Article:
Gospel Book, in Latin

Gospel Book, in Latin

Collection ID

MS.000607

Type

Manuscript

Date

ca. 1050, with late 11th century inserted leaves

Geography

Brittany, France

Language

Latin

Medium

Vellum, ink

Dimensions

134 leaves; 7.9 × 5.5 × 1.7 in. (20.2 × 14.2 × 4.3 cm)

Exhibit Location

On view in The History of the Bible, Translating the Bible


In the early Middle Ages, Brittany was a center of manuscript production, but Viking raids in the tenth century interrupted the production of manuscripts, which is why so few Breton manuscripts survive from this period. This manuscript comes from a period of revival. The scribe wrote the text in a careful Carolingian minuscule hand. Most of the initials are rendered in the same brown ink as the text, without additional color, but contain simple, interwoven designs. In contrast, the arches on the canon tables are decorated in orange, green, and yellow ink. Later inscriptions on three leaves place the manuscript in the library of the monastery St. Sauveur-le-Vicomte, Normandy, but it is uncertain when the manuscript arrived there.

Created in the mid-11th century, in Brittany, France. Acquired by the 14th century by the Benedictine monastery of St. Sauveur-le-Vicomte, Normandy.[1] Possibly acquired by Charles de Montchal (1589–1651), archbishop of Toulouse. [2] Acquired by Theodore Williams (1785–1875), a minister in England, until 1827. Purchased at auction in 1827 by Sir Thomas Phillipps (1792–1872). [3] By bequest to the Robinson Trust until 1975; Sold at auction in 1975 to a private collector in Switzerland. [4] Privately purchased by Jörn Günther Rare Books until 2012; Privately purchased in 2012 by the Green Collection, Oklahoma City, Oklahoma; Donated in 2013 to Museum of the Bible, Washington, DC.

Notes: [1] Several inscriptions identify the manuscript as belonging to the monastery. See, for example, fols. 1, 73v, and 133v. [2] Many of the texts at St. Sauveur passed into the hands of Montchal. It is possible that the item here is the Codex CXCIV described in Montfaucon, Bibliotheca Bibliothecarum Manuscriptorum Nova II (Paris 1739), 905. [3] Stewart, Wheatley, and Adlard, “A Catalogue of the Splendid and Valuable Library of The Rev. Theodore Williams” (London: Stewart, Wheatley, and Adlard, 1827), 51. [4] Sotheby’s, November 26, 1975, Lot. 817.

Selected References: Beatrice Kitzinger, “Cross and Book: Late-Carolingian Breton Gospel Illumination and the Instrumental Cross.” (unpublished PhD dissertation, Harvard University, 2012).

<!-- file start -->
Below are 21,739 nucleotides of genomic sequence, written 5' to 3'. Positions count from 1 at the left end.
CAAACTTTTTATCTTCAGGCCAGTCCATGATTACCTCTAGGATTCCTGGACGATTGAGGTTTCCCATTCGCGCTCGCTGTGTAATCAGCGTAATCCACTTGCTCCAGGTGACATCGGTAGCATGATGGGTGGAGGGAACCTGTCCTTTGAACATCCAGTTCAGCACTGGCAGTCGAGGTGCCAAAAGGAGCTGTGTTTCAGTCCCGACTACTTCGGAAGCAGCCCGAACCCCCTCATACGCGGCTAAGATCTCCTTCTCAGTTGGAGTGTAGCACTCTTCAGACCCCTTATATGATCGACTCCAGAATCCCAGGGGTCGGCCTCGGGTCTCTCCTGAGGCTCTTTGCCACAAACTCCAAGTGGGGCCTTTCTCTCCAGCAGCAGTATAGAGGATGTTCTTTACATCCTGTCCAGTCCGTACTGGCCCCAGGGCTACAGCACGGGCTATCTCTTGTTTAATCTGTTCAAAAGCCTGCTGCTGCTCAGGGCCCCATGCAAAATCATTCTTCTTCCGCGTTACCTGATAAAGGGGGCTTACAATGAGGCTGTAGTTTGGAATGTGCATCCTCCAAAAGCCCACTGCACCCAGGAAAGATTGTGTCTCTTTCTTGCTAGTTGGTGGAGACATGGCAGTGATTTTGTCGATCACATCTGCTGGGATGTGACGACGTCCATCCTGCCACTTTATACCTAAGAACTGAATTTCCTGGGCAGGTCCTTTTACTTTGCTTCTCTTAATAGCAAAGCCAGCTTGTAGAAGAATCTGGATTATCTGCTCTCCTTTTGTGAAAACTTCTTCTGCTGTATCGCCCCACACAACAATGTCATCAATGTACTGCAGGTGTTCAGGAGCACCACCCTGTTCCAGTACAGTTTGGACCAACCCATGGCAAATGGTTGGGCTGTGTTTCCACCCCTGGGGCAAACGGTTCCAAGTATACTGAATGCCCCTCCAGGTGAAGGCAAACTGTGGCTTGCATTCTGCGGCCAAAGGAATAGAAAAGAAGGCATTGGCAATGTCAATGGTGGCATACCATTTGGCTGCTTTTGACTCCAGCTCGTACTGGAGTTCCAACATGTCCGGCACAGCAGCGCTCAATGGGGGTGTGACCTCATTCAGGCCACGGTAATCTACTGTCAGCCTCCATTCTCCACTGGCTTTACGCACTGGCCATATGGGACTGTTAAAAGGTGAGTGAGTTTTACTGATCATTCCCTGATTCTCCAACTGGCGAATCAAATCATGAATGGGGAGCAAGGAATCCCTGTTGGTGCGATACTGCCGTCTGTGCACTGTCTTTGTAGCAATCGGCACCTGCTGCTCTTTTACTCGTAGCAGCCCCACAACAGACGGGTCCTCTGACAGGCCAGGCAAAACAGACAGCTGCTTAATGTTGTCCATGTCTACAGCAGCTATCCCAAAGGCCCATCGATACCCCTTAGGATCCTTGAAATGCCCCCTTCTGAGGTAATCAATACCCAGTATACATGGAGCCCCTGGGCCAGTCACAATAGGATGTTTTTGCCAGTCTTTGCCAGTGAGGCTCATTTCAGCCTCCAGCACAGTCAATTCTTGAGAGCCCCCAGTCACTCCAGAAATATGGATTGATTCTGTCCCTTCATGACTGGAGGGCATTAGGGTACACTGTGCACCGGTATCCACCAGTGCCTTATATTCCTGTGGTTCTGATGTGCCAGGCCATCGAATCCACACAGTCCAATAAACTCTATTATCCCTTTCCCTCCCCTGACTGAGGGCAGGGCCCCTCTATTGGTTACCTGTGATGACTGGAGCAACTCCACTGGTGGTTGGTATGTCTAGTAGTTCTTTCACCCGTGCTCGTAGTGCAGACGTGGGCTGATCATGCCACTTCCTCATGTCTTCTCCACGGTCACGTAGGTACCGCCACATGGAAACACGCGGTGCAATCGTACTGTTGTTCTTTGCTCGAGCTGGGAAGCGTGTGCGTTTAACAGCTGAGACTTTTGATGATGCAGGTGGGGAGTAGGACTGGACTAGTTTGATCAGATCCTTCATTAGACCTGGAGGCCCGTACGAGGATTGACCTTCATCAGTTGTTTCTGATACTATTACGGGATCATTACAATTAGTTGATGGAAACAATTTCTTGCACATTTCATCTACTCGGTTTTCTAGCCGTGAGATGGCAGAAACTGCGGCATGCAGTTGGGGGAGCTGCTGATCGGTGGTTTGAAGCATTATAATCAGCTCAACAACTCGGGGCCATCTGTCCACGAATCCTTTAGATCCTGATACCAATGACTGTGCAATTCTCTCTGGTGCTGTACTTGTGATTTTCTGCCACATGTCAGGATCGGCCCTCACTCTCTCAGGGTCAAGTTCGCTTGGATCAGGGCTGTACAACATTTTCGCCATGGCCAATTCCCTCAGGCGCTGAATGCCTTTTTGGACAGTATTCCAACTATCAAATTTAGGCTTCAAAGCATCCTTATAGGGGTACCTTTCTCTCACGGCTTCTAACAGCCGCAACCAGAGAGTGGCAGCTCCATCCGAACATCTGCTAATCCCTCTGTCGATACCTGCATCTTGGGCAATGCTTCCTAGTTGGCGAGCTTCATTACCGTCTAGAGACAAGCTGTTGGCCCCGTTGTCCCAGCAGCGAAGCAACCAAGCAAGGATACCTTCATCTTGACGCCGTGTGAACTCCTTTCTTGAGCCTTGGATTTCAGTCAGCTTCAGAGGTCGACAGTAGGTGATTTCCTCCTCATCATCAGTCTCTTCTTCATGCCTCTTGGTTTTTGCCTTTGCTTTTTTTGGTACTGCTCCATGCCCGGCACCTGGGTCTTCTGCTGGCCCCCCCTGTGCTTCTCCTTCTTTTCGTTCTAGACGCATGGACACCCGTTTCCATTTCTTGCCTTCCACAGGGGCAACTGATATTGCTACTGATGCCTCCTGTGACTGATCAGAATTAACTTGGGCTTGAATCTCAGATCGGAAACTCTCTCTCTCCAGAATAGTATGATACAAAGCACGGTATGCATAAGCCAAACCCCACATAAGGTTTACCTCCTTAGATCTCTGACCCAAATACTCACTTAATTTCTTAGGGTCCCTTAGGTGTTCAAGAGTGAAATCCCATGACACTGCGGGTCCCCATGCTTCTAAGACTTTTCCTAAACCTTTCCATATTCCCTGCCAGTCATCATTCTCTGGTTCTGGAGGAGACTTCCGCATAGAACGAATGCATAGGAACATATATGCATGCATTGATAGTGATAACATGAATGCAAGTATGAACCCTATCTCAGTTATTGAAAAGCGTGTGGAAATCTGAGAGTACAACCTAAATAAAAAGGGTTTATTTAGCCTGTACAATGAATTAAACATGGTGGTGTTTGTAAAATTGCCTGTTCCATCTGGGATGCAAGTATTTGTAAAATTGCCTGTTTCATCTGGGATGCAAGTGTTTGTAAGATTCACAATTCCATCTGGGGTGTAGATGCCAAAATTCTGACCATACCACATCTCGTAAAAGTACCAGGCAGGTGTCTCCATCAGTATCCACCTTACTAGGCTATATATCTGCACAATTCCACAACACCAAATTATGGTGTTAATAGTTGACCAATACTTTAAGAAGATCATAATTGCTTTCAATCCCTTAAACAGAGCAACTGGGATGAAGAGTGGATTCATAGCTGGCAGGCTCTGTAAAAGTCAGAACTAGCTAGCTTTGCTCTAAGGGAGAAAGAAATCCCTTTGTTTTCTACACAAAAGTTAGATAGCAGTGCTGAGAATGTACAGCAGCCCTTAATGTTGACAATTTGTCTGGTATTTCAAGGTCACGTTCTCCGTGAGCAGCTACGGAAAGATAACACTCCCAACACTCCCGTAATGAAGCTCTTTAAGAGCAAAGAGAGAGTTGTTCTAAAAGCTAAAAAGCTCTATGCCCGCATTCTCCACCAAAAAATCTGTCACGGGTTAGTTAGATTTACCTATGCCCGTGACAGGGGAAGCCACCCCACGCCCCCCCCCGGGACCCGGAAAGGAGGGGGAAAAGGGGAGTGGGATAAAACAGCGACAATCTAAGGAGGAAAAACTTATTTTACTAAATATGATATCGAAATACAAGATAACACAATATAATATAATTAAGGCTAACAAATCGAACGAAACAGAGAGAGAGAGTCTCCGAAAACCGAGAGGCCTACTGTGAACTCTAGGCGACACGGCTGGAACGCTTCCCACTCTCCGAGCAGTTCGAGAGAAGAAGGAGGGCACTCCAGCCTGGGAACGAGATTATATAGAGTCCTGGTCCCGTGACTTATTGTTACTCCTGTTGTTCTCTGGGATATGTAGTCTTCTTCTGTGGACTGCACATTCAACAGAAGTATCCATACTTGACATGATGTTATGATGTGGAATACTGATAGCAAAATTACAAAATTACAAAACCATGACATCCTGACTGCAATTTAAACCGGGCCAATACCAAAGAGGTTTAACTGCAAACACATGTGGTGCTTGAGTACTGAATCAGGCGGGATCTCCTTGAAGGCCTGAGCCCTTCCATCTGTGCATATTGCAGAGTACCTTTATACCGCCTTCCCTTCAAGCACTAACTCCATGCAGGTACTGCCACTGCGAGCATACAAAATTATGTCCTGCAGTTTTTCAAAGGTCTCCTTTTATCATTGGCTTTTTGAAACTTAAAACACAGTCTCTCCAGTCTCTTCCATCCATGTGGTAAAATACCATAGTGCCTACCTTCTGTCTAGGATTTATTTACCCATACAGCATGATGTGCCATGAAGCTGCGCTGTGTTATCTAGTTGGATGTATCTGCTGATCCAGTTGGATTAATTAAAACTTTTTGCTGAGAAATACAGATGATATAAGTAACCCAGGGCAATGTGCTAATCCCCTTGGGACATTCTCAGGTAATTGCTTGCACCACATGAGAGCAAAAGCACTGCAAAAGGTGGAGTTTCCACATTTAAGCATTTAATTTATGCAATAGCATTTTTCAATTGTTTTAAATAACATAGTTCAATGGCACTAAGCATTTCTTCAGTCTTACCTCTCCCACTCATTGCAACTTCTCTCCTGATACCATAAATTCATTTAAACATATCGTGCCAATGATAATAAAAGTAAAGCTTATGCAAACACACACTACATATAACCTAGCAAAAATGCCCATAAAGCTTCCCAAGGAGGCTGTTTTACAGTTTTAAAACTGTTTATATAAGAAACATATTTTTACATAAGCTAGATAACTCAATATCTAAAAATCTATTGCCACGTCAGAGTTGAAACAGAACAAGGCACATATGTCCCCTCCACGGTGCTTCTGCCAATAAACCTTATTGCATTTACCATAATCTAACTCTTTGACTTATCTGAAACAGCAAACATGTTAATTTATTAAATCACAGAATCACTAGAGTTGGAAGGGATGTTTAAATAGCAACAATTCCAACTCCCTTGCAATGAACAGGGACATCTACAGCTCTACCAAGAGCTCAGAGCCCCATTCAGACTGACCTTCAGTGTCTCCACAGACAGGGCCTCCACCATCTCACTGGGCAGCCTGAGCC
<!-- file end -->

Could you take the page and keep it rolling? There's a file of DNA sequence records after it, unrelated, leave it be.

Museum of the Bible Publications: Roland S. Werner, “Unser Buch: Die Geschichte der Bibel von Mose bis zum Mond (Our Book: The Story of the Bible from Moses to the Moon)” (Vandenhoek & Ruprecht GmbH & Co. KG and Museum of the Bible, 2017).

David Trobisch, Jennifer Atwood, Jonathan Kirkpatrick, and Rory P. Crowley. “Verbum Domini II: God’s Word Goes Out to the Nations” (Museum of the Bible and Abilene Christian University Press, 2012).

description

In the early Middle Ages, Brittany was a center of manuscript production, but Viking raids in the tenth century interrupted the production of manuscripts, which is why so few Breton manuscripts survive from this period. This manuscript comes from a period of revival. The scribe wrote the text in a careful Carolingian minuscule hand. Most of the initials are rendered in the same brown ink as the text, without additional color, but contain simple, interwoven designs. In contrast, the arches on the canon tables are decorated in orange, green, and yellow ink. Later inscriptions on three leaves place the manuscript in the library of the monastery St. Sauveur-le-Vicomte, Normandy, but it is uncertain when the manuscript arrived there.


provenance

Created in the mid-11th century, in Brittany, France. Acquired by the 14th century by the Benedictine monastery of St. Sauveur-le-Vicomte, Normandy.[1] Possibly acquired by Charles de Montchal (1589–1651), archbishop of Toulouse. [2] Acquired by Theodore Williams (1785–1875), a minister in England, until 1827. Purchased at auction in 1827 by Sir Thomas Phillipps (1792–1872). [3] By bequest to the Robinson Trust until 1975; Sold at auction in 1975 to a private collector in Switzerland. [4] Privately purchased by Jörn Günther Rare Books until 2012; Privately purchased in 2012 by the Green Collection, Oklahoma City, Oklahoma; Donated in 2013 to Museum of the Bible, Washington, DC.

Notes: [1] Several inscriptions identify the manuscript as belonging to the monastery. See, for example, fols. 1, 73v, and 133v. [2] Many of the texts at St. Sauveur passed into the hands of Montchal. It is possible that the item here is the Codex CXCIV described in Montfaucon, Bibliotheca Bibliothecarum Manuscriptorum Nova II (Paris 1739), 905. [3] Stewart, Wheatley, and Adlard, “A Catalogue of the Splendid and Valuable Library of The Rev. Theodore Williams” (London: Stewart, Wheatley, and Adlard, 1827), 51. [4] Sotheby’s, November 26, 1975, Lot. 817.

Selected References: Beatrice Kitzinger, “Cross and Book: Late-Carolingian Breton Gospel Illumination and the Instrumental Cross.” (unpublished PhD dissertation, Harvard University, 2012).

Museum of the Bible Publications: Roland S. Werner, “Unser Buch: Die Geschichte der Bibel von Mose bis zum Mond (Our Book: The Story of the Bible from Moses to the Moon)” (Vandenhoek & Ruprecht GmbH & Co. KG and Museum of the Bible, 2017).

David Trobisch, Jennifer Atwood, Jonathan Kirkpatrick, and Rory P. Crowley. “Verbum Domini II: God’s Word Goes Out to the Nations” (Museum of the Bible and Abilene Christian University Press, 2012).


Currently On Display

Museum of the Bible

400 4th St SW, Washington, DC 20024
(866) 430-MOTB

Get Museum Tickets

Questions about our Collections?

Visit Contact Us Page
(866) 430-MOTB


To acquire permission to use this image, please visit our Rights and Reproduction page.